Of course, ravioli and tortellini are very dear to my heart by being about 25% Italian and growing up enjoying casseroles and pasta dishes since I could eat solid food. I had learned around my first years of college that I had a knack for working a pasta machine and a fire in my eyes as I tossed the sturdy dough around. Whether it was in my blood or just something I wanted in my belly I was sold on making pasta by hand whenever possible. This time with Steven was extra special though, since I’ve sent my pasta machine back to Oregon and had to make the entire batch manually. I also decided to attempt a dough made with pure “00” soft wheat flour and all eggs rather than durum and water. The dough was tough; really tough. It didn’t return like a heavy gluten dough but certainly didn’t roll by hand like durum. The work was magnified by the tiny hot kitchen and I felt like I might as well have been on one of the burners. After 30 minutes of slaving with my tiny novelty sized rolling pin, I had 4 satisfyingly thin sheets of beautiful yellow dough.

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Steven and Eli had their own contributions to the meal via their fillings: spiced sweet potato and a remarkable vegan cheese sauce using cashews, nutritional yeast, and tahini. They’ve been developing it for some time and it is phenomenal how it turned out! The marriage of traditional and innovative cooking is something that truly represents the human spirit in food. We finished the pasta off with a classic tomato and garlic herb sauce for the cheese and I made a reduced balsamic for the sweet potato. Out on the patio we talked of people, work, and travel over our well earned meal. Conversation amongst great food and great friends is one I strive for and that night I got just what I wanted.

Another great occurrence this month was coming into my own as a chef at home. I work full time at a mostly vegan bakery using animal free products in 90% of what I make. Every soup I make is one I’m proud to put out and I can honestly say, from the statements of others, that my vegan soups not only rival but often outshine my non-vegan ones. However, combining my imagination and a lack of ingredients can get frustrating so last week I decided to splurge and for good reason: my partner was coming into town and she was inviting guests.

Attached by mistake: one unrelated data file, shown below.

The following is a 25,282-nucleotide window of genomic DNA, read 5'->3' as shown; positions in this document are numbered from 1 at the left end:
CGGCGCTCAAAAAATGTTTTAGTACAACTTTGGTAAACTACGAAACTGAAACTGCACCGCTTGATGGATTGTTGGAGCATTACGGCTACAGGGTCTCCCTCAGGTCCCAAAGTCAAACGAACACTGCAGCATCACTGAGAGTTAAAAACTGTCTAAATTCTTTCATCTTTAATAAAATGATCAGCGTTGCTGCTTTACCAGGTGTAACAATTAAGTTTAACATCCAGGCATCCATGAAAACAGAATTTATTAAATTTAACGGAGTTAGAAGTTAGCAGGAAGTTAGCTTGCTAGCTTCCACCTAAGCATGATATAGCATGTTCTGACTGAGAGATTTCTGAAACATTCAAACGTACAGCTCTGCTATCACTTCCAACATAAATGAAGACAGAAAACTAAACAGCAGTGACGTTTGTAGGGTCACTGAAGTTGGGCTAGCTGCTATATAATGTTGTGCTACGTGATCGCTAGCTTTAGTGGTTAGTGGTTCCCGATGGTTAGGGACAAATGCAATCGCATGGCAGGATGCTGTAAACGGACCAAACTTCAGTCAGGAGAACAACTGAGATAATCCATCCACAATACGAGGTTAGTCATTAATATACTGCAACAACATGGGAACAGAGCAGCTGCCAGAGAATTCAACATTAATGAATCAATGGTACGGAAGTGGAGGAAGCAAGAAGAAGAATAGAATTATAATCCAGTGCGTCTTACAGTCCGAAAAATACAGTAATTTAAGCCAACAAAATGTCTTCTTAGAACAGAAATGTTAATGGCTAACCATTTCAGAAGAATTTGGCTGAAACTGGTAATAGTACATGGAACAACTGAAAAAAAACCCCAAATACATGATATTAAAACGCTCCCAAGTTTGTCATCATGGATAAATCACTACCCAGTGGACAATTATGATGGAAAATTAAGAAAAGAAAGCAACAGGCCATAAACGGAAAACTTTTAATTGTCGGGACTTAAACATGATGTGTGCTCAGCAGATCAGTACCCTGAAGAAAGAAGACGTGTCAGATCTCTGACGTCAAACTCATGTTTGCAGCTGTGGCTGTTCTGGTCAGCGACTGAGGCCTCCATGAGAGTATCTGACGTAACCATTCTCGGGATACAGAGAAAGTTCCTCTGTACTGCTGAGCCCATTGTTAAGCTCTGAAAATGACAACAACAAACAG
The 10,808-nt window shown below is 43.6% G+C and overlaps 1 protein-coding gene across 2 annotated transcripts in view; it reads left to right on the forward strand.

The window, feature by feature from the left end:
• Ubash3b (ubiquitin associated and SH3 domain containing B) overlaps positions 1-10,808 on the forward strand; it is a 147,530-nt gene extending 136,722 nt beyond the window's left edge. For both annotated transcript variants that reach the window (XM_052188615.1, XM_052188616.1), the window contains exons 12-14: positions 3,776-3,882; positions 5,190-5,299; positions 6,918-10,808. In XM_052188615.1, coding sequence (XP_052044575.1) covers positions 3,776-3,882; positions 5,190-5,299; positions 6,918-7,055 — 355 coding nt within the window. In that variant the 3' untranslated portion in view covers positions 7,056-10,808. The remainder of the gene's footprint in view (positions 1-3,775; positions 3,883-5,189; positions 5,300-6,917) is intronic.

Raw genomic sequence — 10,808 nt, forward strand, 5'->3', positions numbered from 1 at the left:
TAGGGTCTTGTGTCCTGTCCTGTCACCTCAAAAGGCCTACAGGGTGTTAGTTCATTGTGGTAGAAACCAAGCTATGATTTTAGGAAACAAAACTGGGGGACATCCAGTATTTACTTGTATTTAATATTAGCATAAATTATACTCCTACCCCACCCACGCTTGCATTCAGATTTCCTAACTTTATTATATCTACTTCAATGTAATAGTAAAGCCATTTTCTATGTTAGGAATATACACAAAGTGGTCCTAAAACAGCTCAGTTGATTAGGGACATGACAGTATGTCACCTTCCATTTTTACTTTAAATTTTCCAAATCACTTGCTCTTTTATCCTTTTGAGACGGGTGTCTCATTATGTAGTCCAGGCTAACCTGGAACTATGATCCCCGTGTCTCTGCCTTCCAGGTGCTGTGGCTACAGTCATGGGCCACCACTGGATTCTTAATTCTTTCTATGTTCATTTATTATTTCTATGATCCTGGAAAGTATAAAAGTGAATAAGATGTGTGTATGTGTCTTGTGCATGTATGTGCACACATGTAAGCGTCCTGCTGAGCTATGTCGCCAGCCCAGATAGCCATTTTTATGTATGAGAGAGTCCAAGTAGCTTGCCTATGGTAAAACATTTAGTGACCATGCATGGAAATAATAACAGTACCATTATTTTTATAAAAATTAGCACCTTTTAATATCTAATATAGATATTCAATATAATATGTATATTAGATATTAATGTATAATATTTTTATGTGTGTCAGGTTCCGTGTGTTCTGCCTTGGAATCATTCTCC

Lately my home meals have been simple and cheap: oatmeal in the morning and lentils and rice at night. My most extravagant cooking has been happening at work and it’s far from the artistic cuisine I admire. This was it, though! A chance to spread my wings, buy the ingredients I so sorely missed, and hit the kitchen with all the tricks I had. When I shopped for the week I was like a hyper-crazed child laughing maniacally while I dove down each aisle. I was unbridled in the culinary world once again and I wasn’t going to miss any chances. I made catfish meunière, creme brûlée, and corn and bean summer chowder with aged cheddar and real chicken stock! I even got a chance to make my famous fat-laden scones with all the goodies stuffed in them.

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Possibly the best scones in the world. I am immensely proud of this recipe! They made extremely good packing food for the long walks we took.

But I never once thought the food was just for me. Maybe I got to show off some skills but my satisfaction was in the pleasing silence while everyone ate dessert and smiled between bites. When one of the guests had a gluten allergy I quickly modified the grilled cheese sandwiches to grilled cheese crepes (the balsamic glazed bacon wasn’t a bad move either). Everyone deserves happiness and everyone deserves to eat good food! Last week I got to share that ideal with many people, not to mention my partner who I believe was quite fond of the waffle s’mores with toasted coconut and pomegranate syrup. Food is still my finest way to share love with the people around me and I will always raise my glass to that!

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Camping food was a little less luxurious but no less satisfying or romantic for us.